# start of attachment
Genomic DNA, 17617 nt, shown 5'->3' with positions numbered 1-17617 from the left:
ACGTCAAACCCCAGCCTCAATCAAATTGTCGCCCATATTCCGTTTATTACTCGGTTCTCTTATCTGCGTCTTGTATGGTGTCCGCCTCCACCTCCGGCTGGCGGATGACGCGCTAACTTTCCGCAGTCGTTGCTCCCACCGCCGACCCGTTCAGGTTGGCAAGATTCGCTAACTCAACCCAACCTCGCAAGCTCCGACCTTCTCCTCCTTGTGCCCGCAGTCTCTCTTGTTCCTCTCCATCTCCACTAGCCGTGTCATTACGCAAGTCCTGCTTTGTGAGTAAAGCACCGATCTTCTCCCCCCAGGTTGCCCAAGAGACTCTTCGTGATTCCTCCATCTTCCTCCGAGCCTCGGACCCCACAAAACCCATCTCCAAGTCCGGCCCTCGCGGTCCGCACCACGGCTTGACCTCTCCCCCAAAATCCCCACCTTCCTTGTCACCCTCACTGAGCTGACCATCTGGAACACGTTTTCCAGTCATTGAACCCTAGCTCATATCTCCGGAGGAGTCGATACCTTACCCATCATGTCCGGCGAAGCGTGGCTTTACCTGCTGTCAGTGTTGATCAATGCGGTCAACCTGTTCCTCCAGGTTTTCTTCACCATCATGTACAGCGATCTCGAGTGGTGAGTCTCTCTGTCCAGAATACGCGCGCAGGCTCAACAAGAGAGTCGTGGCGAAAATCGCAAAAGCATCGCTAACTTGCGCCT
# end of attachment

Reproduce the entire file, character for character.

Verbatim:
Genomic DNA, 17617 nt, shown 5'->3' with positions numbered 1-17617 from the left:
ACGTCAAACCCCAGCCTCAATCAAATTGTCGCCCATATTCCGTTTATTACTCGGTTCTCTTATCTGCGTCTTGTATGGTGTCCGCCTCCACCTCCGGCTGGCGGATGACGCGCTAACTTTCCGCAGTCGTTGCTCCCACCGCCGACCCGTTCAGGTTGGCAAGATTCGCTAACTCAACCCAACCTCGCAAGCTCCGACCTTCTCCTCCTTGTGCCCGCAGTCTCTCTTGTTCCTCTCCATCTCCACTAGCCGTGTCATTACGCAAGTCCTGCTTTGTGAGTAAAGCACCGATCTTCTCCCCCCAGGTTGCCCAAGAGACTCTTCGTGATTCCTCCATCTTCCTCCGAGCCTCGGACCCCACAAAACCCATCTCCAAGTCCGGCCCTCGCGGTCCGCACCACGGCTTGACCTCTCCCCCAAAATCCCCACCTTCCTTGTCACCCTCACTGAGCTGACCATCTGGAACACGTTTTCCAGTCATTGAACCCTAGCTCATATCTCCGGAGGAGTCGATACCTTACCCATCATGTCCGGCGAAGCGTGGCTTTACCTGCTGTCAGTGTTGATCAATGCGGTCAACCTGTTCCTCCAGGTTTTCTTCACCATCATGTACAGCGATCTCGAGTGGTGAGTCTCTCTGTCCAGAATACGCGCGCAGGCTCAACAAGAGAGTCGTGGCGAAAATCGCAAAAGCATCGCTAACTTGCGCCT